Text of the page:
A White House draft executive order proposing to restrict foreign worker visas and target immigrants who get federal aid also recommends that the U.S. Census ask about immigration status, a change that experts said could have far-reaching consequences not only on immigrants but also on local economies and political redistricting.
Annual questionnaires from the Census Bureau already ask whether respondents are citizens. But probing into the status of those who are not would be new, and Census experts say it would have a detrimental effect on future counts.
“It will drive the response rate down enormously,” said Kenneth Prewitt, a former director of the Census Bureau who is now a professor of public affairs at Columbia University. Immigrants here illegally are unlikely to answer questions about their status, he said, adding that the resulting undercount could have chilling effects.
“If you drive those people out of the Census, the consequence is that they’re not in it,” he said. “It’s a step toward not counting the people you don’t want to count. And that goes very far in redrawing legislative boundaries.”
The draft, entitled, “Executive Order on Protecting American Jobs and Workers by Strengthening the Integrity of Foreign Worker Visa Programs,” proposes that the director of the U.S. Census Bureau “include questions to determine U.S. citizenship and immigration status on the long-form questionnaire in the decennial census.”
It is not clear which questionnaire is being referred to; the decennial Census, taken every 10 years, used to include a long-form questionnaire for some respondents, but it was abandoned in 2000 in favor of the annual American Communities Survey.
However it is presented, asking about immigration status would undo decades of work to convince immigrants and communities of color to fill out the forms, said Steve Jost, who was head of communications for the Census in 2000 and 2010.
A lower response rate would also make the Census more expensive, as more workers would be needed to be hired to go out to find non-respondents. “It’s an ironic move, because the whole conversation about the 2020 Census has been to reduce the cost,” he said. In 2010 the bureau spent $2.5 billion for follow-up to non-responding households.
The recommendation comes at a time when many are already worried that government data collection and record-keeping will be at risk under the Trump administration. Scientists spent the weeks leading up to his inauguration frantically backing up climate change data in fear that the incoming administration would remove them.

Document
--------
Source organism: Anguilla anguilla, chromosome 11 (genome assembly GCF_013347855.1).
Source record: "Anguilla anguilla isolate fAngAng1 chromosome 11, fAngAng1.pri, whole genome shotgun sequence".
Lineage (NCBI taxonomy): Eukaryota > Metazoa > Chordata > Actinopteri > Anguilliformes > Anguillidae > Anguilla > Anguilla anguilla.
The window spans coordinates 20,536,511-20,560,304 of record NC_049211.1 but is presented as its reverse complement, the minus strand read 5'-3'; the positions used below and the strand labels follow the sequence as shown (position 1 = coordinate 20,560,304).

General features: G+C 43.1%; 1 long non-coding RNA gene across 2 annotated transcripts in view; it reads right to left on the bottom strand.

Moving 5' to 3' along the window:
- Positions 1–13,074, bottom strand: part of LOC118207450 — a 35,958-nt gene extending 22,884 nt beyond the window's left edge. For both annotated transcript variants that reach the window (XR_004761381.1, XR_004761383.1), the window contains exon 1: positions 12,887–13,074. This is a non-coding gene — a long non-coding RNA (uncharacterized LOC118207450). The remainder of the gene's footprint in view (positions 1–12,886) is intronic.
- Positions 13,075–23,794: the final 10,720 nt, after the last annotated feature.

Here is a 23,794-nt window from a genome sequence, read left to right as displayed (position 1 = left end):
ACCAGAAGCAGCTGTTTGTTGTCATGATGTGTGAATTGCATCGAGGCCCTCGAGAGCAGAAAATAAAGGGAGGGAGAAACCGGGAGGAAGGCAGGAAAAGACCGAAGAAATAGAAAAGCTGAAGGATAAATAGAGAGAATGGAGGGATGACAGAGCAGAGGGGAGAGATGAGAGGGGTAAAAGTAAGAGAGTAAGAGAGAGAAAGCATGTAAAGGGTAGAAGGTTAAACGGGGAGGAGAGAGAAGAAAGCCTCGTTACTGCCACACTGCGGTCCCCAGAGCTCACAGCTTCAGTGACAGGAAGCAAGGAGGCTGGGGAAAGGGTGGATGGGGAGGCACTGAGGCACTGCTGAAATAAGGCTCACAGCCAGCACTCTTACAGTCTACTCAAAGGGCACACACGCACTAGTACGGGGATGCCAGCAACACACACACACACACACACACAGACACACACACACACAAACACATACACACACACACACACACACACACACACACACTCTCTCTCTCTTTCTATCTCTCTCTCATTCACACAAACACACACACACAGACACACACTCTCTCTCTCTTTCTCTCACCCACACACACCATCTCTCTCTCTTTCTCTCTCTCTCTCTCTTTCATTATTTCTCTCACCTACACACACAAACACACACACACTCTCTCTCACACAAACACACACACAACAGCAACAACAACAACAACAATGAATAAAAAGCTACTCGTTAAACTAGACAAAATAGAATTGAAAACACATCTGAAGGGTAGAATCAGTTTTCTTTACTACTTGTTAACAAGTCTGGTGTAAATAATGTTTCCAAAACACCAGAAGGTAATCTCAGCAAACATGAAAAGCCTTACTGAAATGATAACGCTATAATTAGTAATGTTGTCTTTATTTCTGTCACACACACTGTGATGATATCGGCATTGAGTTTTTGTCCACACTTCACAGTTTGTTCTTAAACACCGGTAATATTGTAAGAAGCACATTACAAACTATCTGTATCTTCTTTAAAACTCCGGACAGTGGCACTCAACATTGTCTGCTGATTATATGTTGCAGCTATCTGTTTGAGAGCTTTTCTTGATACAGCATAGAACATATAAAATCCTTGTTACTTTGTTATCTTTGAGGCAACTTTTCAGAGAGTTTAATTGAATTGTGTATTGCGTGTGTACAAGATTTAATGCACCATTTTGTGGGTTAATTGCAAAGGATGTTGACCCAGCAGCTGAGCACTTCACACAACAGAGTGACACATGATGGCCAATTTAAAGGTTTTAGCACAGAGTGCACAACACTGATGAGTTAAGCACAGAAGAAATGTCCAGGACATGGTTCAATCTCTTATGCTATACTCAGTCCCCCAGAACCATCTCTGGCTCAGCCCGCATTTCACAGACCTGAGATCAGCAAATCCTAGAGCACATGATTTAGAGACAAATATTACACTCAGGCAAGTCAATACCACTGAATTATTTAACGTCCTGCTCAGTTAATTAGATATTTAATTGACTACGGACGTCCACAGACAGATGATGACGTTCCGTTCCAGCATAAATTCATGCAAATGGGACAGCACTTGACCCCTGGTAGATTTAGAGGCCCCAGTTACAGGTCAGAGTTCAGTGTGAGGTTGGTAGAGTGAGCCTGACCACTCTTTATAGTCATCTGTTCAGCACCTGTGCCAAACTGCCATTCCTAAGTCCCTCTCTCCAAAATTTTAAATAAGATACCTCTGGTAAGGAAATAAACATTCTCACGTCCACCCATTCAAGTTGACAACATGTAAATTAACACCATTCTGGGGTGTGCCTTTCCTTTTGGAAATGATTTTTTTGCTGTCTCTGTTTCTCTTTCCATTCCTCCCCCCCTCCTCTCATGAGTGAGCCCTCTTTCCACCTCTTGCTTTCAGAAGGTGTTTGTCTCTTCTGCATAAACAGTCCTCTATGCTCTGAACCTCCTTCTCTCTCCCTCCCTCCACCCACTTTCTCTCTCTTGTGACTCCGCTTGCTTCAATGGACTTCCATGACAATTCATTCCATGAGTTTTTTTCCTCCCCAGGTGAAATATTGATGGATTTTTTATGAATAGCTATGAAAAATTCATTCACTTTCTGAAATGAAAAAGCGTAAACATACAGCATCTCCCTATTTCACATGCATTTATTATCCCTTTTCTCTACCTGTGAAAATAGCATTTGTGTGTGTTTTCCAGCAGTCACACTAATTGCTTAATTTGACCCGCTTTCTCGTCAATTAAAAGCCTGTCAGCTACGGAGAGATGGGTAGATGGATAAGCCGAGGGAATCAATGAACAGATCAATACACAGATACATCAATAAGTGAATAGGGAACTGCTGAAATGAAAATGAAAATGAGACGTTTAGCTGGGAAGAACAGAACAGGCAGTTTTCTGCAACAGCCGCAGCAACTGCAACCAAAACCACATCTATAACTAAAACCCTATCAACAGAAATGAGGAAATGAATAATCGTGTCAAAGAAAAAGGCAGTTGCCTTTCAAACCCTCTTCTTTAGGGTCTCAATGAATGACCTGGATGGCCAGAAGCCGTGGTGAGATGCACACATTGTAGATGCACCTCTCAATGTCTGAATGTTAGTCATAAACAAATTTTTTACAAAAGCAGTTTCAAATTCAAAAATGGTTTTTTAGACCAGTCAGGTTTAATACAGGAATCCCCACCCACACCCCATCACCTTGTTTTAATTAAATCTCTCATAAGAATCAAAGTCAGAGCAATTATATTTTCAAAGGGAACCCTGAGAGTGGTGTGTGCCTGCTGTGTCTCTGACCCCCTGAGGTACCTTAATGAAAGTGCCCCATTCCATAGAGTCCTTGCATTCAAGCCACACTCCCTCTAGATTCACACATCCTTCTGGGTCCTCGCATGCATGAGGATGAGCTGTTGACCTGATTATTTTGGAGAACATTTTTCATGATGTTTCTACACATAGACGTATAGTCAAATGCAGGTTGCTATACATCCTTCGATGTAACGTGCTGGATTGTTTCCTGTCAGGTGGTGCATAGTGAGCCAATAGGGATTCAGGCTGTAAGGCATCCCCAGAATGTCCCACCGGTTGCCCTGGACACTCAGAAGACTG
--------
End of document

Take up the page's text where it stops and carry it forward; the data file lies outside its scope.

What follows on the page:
It also comes at a time of waning confidence in such data among some voters. More than half of Trump voters said they do not trust government data about the economy.
The draft is one of a couple circulating among administration officials which the Washington Post obtained copies of. The White House would not confirm or deny their authenticity and White House officials did not respond to requests for comment on them Monday, Tuesday or Wednesday. Census officials did not return a call for comment on Wednesday.
The Census is mandated by the Constitution, and some form of the American Community Survey has been used since 1850. The results are used by the government to allocate federal funding to states and local areas for schools, health care, roads, housing, and law enforcement, and by companies and entrepreneurs to make business decisions.
For recent counts, advertisements have sought to reassure people in immigrant communities that filling out Census forms would not endanger them. “No INS, No FBI, No, CIA, No IRS,” read a poster in bodegas and unemployment offices that vowed the bureau would not share personal information with any other agency.
That promise is codified in Title 13, a 1954 law that forbids Census employees for life from sharing such information; those who disobey face punishments of up to $250,000 fine and five years in prison. The law was not in effect when the Census Bureau helped the government identify where Japanese-Americans lived.
The Bureau came under criticism in 2004 after it was revealed to have shared data with the Department of Homeland Security on where Arab Americans lived by city and Zip code.
Proposals to ask about immigration status have been floated in the past, but immigration advocates fear that this time there is a better chance that such a rule would be adopted.
Communities with undercounted populations would also suffer economically, Prewitt said; for example, a town might need to have 50,000 residents to justify building a big box store. “Anyone who cares about the size of population in their locale will suffer from this,” he said. “We can only hope that mayors and other [local officials] will fight back.”
Terri Ann Lowenthal, a former staff director of the House Census oversight subcommittee, said the proposal is troubling to Census stakeholders, including business and industry leaders, state and local officials, civil rights advocates, and scientists.
“I don’t think this proposal is well-thought out,” she said, noting the lack of clarity as to which questionnaire it refers to. Even if the president does not take it up, she said, “Stakeholders are worried that it can trigger an effort by one or more members of Congress to require the Census Bureau to add a question on citizenship and immigration status to the 2020 Census.”
Although that survey is three years away, the bureau has already spent seven years and hundreds of millions of dollars testing and refining questions for it, and a late change of this type would undermine those efforts, she said.
Jeff Miller, vice president for communications at The Leadership Conference on Civil and Human Rights, also blasted the plan, saying, “We strongly urge the administration to consult with knowledgeable scientists at the Census Bureau and the incoming Commerce Secretary about damage this would do before moving forward with this ill-advised proposal.”